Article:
Murray Gladstone was very active in the academic world, specifically at Owens College, and is a prominent figure throughout the archive: nominating Life Governors, chairing Court Meetings, as well as working on the Owens College extension. According to the Chaloner and Behrens publication detailing the institution’s extension, ‘in March 1868 Gladstone purchased secretly a large and cheap site of about 4 acres in his own name and at his own risk; it contained 19,164 square yards and cost £29,100, forming an oblong plot, with a frontage of 127 yards to Oxford Street, and extending about 152 yards down Burlington Street on the south, and 177 yards down Coupland Street on the north.’  The notes pictured below are from the meeting in which Gladstone detailed the land he would donate to the University, including a diagram of the site upon which Whitworth Hall, the Student Services Centre, and possibly the Beyer Building sit today.
In the academic year 2021/22, we will build upon these and several additional donor biographies to deliver a bespoke postgraduate workshop focused on the legacies of slavery and colonialism at Manchester. Students will be introduced to the emergent literature on the relationship between universities and racial slavery as well as the key historical research methods and skills required to undertake this work at The University of Manchester. Students will also be introduced to the Special Collections team and provided with the opportunity to produce a final essay on the topic drawing upon original manuscript collections. It is our hope that this unique research experience will encourage students to pursue further research on the topic for their Master’s and PhD dissertations. More expansively, this work will play an important role in establishing knowledge and understanding of the legacies of slavery at The University of Manchester providing a foundation for reparative initiatives.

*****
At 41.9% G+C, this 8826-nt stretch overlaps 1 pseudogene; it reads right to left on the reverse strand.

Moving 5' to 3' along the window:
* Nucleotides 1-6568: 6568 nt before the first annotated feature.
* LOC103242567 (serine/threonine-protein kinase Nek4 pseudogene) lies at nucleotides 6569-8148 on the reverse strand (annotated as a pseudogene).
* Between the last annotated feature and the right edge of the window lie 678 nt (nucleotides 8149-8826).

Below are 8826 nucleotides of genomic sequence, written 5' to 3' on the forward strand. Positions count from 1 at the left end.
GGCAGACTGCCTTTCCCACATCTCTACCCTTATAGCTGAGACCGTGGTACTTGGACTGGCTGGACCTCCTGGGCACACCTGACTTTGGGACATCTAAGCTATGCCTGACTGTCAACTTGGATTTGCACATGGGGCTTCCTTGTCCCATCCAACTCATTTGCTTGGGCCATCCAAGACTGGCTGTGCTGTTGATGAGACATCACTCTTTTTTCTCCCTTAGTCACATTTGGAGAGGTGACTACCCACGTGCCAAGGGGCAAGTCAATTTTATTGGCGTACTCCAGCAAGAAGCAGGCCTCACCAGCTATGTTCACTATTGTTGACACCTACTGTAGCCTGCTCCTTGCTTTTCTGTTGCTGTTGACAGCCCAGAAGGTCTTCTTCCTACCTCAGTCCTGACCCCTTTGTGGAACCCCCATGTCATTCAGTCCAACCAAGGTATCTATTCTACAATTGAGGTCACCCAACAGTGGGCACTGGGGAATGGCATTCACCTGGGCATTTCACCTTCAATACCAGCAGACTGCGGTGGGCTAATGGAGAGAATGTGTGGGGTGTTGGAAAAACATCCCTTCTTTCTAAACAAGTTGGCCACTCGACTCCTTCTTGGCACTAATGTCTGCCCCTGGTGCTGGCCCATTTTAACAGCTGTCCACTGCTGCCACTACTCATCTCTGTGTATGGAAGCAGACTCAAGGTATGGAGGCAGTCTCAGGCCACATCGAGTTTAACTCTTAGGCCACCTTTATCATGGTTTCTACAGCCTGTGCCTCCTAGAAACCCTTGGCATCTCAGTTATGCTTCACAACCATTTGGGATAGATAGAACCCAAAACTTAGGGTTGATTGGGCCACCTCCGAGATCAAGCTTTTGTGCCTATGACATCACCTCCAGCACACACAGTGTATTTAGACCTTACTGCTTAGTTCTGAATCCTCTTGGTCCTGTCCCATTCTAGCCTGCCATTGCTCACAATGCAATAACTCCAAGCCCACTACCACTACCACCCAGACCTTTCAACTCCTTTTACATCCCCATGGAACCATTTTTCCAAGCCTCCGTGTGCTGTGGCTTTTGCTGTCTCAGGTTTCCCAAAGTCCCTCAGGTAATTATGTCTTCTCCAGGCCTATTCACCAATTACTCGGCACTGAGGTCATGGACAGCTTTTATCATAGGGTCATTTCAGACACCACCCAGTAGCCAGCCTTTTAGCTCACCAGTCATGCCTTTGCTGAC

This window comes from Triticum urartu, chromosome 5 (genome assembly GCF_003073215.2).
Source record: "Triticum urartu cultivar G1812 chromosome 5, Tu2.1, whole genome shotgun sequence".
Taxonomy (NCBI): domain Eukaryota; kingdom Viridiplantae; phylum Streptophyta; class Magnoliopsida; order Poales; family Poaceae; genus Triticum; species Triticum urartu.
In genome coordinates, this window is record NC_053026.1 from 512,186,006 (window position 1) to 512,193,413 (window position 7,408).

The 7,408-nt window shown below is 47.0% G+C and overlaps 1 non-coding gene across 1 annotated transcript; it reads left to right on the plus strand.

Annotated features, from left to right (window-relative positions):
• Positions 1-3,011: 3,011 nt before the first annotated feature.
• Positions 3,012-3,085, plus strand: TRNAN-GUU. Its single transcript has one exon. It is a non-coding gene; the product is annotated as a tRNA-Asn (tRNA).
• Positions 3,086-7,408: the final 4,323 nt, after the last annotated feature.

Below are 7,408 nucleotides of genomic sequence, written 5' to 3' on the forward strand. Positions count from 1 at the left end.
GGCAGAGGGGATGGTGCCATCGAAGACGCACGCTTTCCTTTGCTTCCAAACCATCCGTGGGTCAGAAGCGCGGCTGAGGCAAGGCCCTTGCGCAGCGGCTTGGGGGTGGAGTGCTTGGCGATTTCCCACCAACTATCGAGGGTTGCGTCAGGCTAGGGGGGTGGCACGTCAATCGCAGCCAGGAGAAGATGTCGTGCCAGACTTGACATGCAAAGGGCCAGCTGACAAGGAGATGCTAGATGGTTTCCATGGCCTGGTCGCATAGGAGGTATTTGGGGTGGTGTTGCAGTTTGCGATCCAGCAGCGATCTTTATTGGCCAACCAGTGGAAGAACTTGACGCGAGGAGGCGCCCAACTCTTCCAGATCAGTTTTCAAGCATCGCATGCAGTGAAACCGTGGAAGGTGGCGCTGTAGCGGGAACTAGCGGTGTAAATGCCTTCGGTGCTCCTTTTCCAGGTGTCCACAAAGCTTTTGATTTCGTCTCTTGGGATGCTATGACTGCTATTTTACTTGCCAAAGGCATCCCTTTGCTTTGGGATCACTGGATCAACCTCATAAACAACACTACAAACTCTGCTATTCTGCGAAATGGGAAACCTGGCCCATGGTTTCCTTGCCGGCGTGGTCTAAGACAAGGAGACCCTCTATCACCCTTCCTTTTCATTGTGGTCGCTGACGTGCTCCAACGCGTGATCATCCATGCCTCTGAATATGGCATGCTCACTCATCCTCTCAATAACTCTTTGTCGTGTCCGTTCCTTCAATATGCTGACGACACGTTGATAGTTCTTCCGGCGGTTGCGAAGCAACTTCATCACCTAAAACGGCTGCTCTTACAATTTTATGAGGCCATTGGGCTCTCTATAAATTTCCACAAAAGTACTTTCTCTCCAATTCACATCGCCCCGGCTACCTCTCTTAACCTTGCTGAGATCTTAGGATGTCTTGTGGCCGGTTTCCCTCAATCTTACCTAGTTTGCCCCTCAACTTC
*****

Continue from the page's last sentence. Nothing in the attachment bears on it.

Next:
W. H. (William Henry) Chaloner and Leonard Behrens. The Movement for the Extension of Owens College, Manchester, 1863-73 Manchester: Manchester University Press, 1973 (found in John Rylands), pp. 8-9.
Originally posted on ‘SALC Making a Difference‘ August 18th 2021